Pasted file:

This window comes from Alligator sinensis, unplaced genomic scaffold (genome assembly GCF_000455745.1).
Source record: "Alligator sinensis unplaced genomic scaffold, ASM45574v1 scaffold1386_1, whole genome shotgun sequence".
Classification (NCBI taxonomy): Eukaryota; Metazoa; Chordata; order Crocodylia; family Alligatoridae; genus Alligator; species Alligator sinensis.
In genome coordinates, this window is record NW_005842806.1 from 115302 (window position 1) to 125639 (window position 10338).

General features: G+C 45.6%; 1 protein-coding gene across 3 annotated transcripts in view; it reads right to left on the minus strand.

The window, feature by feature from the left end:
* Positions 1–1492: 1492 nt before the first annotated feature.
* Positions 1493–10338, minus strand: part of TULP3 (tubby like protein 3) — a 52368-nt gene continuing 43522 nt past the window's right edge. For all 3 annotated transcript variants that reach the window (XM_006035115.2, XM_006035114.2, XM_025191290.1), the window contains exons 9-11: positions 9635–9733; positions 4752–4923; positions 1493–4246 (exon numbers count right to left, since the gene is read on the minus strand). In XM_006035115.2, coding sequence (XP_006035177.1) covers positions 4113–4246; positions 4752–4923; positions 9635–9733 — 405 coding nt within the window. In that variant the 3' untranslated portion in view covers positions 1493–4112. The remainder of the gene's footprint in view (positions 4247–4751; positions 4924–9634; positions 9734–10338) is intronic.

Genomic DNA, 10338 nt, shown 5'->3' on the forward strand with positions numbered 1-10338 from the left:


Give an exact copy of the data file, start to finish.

This window comes from Alligator sinensis, unplaced genomic scaffold (genome assembly GCF_000455745.1).
Source record: "Alligator sinensis unplaced genomic scaffold, ASM45574v1 scaffold1386_1, whole genome shotgun sequence".
Classification (NCBI taxonomy): Eukaryota; Metazoa; Chordata; order Crocodylia; family Alligatoridae; genus Alligator; species Alligator sinensis.
In genome coordinates, this window is record NW_005842806.1 from 115302 (window position 1) to 125639 (window position 10338).

General features: G+C 45.6%; 1 protein-coding gene across 3 annotated transcripts in view; it reads right to left on the minus strand.

The window, feature by feature from the left end:
* Positions 1–1492: 1492 nt before the first annotated feature.
* Positions 1493–10338, minus strand: part of TULP3 (tubby like protein 3) — a 52368-nt gene continuing 43522 nt past the window's right edge. For all 3 annotated transcript variants that reach the window (XM_006035115.2, XM_006035114.2, XM_025191290.1), the window contains exons 9-11: positions 9635–9733; positions 4752–4923; positions 1493–4246 (exon numbers count right to left, since the gene is read on the minus strand). In XM_006035115.2, coding sequence (XP_006035177.1) covers positions 4113–4246; positions 4752–4923; positions 9635–9733 — 405 coding nt within the window. In that variant the 3' untranslated portion in view covers positions 1493–4112. The remainder of the gene's footprint in view (positions 4247–4751; positions 4924–9634; positions 9734–10338) is intronic.

Genomic DNA, 10338 nt, shown 5'->3' on the forward strand with positions numbered 1-10338 from the left: